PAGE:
MEMORIES FROM HAMBLIN
PUBLIC HISTORY AND WEBSITE PROJECT ABOUT BATTLE CREEK'S AFRICAN-AMERICAN COMMUNITY (2003-05)
Partner: Heritage Battle Creek
Memories From Hamblin was a partnership with Heritage Battle Creek (HBC), a local-history association with a special interest in that city's African-American past. It was catalyzed by an earlier Arts of Citizenship project on the Underground Railroad in Southeast Michigan (described here). Michael Evans, HBC's innovative director, approached me to support similar research in the Battle Creek region (home of antislavery and women's right activist Sojourner Truth in her latter years). Michael and I planned a 'summer field school' that would train local community scholars to do archival research alongside University of Michigan graduate students.
Just before the start of the field school in summer, 2003, that research agenda shifted. HBC members had become interested in the history of the Bottoms, Battle Creek's core African-American neighborhood in the mid-20th century. They wanted to reconstruct its rich social world, embodied especially in the Hamblin Community Center. And they wanted to reconstruct the story of the neighborhood's displacement in the 1950s and '60s, the result of an epic flood of the Kalamazoo River in 1947 and subsequent urban renewal efforts by the Army Corps of Engineers.
Above: the social and recreational life of the Hamblin Community Center in the 1940s and '50s.
Below: the 1947 flood of the Kalamazoo River and its aftermath.
Over two summers, the field school researched the rise and fall of the Bottoms. (Read here for local press coverage of the school and its research.) Our team included UM graduate students (Alex Navarro, Alice Rischerle, LaDale Winling, Itohan Oyasimwese, and Karen Miller) and citizen scholars from Heritage Battle Creek (including Velma Adams and Thelma Jones), as well as undergraduates from Western Michigan University and Kalamazoo Community College. Michael Evans trained community members in oral history; I led an archival research team; and we collected material artifacts and documents from the attics of local families. We researched such areas as black migration to Battle Creek, education, youth culture, and entertainment in the Bottoms, and the evolution of the Hamblin Community Center from a World War II USO center for African-American soldiers. We documented the story of the 1947 floods, the urban renewal policies that ensued in the 1950s, and the displacement of the black community in the 1960s.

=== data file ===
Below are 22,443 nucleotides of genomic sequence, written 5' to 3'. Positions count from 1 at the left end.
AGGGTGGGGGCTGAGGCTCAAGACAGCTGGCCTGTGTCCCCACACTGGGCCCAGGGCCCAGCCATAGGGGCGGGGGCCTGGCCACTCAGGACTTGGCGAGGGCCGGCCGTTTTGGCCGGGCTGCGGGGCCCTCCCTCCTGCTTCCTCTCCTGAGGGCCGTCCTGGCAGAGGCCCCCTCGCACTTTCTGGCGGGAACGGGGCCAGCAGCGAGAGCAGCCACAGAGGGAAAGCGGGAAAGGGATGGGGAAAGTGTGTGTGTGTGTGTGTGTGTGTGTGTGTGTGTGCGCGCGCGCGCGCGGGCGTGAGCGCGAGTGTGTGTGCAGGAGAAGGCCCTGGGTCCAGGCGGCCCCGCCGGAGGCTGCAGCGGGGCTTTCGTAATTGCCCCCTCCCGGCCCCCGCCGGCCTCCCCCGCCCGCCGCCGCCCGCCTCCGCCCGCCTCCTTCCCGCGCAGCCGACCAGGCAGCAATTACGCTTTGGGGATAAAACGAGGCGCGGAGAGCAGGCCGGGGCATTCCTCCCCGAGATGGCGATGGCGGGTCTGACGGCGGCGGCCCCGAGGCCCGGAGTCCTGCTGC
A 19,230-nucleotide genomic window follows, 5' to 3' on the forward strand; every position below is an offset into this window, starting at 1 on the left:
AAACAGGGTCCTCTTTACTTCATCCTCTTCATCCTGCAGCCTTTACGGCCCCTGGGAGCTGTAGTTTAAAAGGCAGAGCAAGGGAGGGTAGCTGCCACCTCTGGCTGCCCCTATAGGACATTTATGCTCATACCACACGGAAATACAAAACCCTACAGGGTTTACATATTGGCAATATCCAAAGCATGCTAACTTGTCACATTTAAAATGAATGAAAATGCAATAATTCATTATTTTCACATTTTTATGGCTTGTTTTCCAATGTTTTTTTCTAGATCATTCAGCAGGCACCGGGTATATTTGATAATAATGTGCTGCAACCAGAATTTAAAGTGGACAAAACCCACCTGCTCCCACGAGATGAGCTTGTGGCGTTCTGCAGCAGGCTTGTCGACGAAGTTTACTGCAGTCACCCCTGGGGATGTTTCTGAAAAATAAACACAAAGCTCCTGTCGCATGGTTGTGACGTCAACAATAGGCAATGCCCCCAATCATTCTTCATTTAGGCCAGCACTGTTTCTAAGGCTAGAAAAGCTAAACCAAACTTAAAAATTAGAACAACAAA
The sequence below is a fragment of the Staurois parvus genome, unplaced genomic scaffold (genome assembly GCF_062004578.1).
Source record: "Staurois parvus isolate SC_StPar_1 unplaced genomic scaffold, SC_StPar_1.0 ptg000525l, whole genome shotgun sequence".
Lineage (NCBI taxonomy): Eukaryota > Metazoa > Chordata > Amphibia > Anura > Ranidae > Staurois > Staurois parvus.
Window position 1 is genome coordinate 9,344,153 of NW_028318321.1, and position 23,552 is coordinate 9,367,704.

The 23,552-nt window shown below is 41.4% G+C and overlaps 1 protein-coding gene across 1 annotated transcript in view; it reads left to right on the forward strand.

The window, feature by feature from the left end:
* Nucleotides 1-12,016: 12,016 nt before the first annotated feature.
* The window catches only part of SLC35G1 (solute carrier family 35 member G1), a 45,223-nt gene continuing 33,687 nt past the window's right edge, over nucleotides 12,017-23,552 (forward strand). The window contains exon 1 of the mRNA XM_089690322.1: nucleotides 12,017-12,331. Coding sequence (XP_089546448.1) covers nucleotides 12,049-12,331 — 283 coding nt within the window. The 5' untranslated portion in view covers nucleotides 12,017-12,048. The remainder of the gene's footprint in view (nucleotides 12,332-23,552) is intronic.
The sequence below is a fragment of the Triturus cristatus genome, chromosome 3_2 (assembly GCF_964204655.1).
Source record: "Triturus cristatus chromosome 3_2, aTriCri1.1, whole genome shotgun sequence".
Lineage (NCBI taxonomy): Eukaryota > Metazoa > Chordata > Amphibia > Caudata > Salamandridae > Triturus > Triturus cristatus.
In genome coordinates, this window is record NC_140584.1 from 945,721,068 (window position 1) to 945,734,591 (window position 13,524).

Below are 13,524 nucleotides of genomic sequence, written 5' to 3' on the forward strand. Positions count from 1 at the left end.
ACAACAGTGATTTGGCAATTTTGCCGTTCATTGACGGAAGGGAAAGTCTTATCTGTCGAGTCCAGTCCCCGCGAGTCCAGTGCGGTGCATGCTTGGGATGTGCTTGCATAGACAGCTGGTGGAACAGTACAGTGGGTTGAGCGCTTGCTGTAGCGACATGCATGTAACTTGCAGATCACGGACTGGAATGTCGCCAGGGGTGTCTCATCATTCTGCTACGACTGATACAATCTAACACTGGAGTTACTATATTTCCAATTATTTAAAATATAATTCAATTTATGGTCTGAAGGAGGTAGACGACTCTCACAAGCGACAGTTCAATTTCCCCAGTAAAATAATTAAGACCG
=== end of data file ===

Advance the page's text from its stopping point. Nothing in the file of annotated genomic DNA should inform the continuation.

In 2005, this research was distilled in a website, Memories From Hamblin. The UM participants developed its themes and structure, which were vetted by the Battle Creek partners. Alex Navarro designed the website, and I drafted the text. Memories From Hamblin is divided into sections on the rise of the Bottoms, its social fabric in the 1940s and '50s, and its decline in the face of flooding and urban renewal. Each section contains links to photographs, maps, documents like reports and personal scrapbooks, and interview excerpts. The website also includes a documentary archive, some documents of which are reproduced on the right. (Unfortunately the site has not preserved its links to oral histories and interview transcripts.)
The story presented in Memories From Hamblin is important for the black community of Battle Creek and the city as a whole. It's important for our larger understanding of African-American community-building and displacement in urban America during the 20th century.
The project is also important for its model of reciprocity in public scholarship. Finding and telling the story of the Bottoms required the joint expertise of academic scholars and citizen scholars; Michael Evans' idea of a summer field school proved a terrific strategy for building and sharing that expertise. In later projects--especially my public-history work with Museum L-A in Lewiston, Maine--I found myself drawing on the lessons learned in Battle Creek.
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